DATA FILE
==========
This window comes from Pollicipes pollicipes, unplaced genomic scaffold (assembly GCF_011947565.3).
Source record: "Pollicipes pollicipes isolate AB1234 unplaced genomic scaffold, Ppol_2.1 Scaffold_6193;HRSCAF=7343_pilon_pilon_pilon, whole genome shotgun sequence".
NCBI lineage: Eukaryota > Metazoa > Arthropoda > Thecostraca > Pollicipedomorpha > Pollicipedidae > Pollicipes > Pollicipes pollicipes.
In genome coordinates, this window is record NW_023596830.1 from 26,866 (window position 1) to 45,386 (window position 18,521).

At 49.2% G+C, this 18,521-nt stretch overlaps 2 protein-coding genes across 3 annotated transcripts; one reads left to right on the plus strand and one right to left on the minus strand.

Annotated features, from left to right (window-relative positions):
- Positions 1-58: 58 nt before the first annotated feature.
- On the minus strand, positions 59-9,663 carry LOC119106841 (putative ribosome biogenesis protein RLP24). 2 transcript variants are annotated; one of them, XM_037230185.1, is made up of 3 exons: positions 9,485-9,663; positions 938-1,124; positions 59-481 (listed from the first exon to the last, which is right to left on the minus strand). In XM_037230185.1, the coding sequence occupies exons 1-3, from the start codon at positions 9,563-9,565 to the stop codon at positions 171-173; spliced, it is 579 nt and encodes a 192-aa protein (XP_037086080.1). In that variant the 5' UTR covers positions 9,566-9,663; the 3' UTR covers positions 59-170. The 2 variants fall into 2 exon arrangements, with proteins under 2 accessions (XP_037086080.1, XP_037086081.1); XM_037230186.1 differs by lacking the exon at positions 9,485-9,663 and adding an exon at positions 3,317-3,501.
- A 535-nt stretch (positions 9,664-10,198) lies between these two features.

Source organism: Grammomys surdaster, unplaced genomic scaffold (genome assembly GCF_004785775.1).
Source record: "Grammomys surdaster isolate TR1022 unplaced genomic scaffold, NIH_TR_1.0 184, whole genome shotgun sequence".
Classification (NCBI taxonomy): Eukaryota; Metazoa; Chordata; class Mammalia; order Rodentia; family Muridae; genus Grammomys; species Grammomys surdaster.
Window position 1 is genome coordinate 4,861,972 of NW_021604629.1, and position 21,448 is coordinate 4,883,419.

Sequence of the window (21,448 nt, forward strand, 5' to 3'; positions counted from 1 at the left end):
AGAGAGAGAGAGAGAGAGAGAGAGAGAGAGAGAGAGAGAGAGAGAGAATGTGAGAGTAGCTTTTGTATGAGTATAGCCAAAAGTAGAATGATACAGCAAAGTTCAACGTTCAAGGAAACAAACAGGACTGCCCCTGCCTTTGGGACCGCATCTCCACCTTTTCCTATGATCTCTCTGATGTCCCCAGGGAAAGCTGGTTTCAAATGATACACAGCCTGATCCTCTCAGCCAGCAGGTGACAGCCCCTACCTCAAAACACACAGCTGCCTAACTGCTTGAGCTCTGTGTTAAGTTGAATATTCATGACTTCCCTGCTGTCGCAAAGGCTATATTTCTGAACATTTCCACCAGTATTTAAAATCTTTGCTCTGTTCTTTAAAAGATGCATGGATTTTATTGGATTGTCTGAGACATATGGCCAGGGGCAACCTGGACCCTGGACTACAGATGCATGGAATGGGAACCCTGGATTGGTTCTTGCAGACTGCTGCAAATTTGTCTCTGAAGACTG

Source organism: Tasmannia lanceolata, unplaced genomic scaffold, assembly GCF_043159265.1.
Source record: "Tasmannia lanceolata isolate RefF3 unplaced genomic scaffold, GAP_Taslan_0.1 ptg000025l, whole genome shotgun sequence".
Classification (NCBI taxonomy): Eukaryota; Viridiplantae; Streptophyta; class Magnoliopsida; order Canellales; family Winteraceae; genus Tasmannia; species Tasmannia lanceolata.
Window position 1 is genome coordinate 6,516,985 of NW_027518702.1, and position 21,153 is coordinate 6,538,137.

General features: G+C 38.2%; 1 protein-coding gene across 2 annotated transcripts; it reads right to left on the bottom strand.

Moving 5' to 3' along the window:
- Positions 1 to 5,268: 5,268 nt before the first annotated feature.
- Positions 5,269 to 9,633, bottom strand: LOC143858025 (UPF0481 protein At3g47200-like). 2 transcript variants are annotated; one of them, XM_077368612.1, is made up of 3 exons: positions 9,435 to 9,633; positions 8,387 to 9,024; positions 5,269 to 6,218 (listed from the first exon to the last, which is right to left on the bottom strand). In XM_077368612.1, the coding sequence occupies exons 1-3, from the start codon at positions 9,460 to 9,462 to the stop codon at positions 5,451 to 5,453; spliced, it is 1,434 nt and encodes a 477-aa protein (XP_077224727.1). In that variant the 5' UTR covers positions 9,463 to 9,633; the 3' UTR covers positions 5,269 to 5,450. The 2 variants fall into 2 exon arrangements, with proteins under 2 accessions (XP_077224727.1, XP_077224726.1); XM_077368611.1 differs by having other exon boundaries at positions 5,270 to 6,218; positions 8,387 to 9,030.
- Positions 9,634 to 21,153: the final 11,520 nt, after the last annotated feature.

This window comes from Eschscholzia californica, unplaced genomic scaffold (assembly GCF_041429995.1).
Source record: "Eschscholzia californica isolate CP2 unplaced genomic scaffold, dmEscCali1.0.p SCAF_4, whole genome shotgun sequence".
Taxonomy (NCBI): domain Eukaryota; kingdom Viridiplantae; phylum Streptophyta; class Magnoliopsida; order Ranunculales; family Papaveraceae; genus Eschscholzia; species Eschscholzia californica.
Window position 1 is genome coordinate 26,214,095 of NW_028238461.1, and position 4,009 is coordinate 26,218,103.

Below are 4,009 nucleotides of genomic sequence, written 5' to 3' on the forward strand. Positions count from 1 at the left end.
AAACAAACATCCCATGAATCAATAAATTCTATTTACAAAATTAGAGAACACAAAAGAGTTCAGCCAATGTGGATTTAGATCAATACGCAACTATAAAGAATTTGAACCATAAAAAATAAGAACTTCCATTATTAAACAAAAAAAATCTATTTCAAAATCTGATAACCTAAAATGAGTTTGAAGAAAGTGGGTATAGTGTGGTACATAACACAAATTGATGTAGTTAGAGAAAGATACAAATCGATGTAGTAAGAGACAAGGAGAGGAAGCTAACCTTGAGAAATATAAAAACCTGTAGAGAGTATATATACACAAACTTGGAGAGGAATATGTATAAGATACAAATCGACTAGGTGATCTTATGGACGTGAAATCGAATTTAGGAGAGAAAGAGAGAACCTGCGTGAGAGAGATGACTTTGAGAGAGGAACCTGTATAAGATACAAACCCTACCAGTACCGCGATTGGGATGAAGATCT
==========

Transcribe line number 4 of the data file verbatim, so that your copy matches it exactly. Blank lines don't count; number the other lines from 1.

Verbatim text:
In genome coordinates, this window is record NW_023596830.1 from 26,866 (window position 1) to 45,386 (window position 18,521).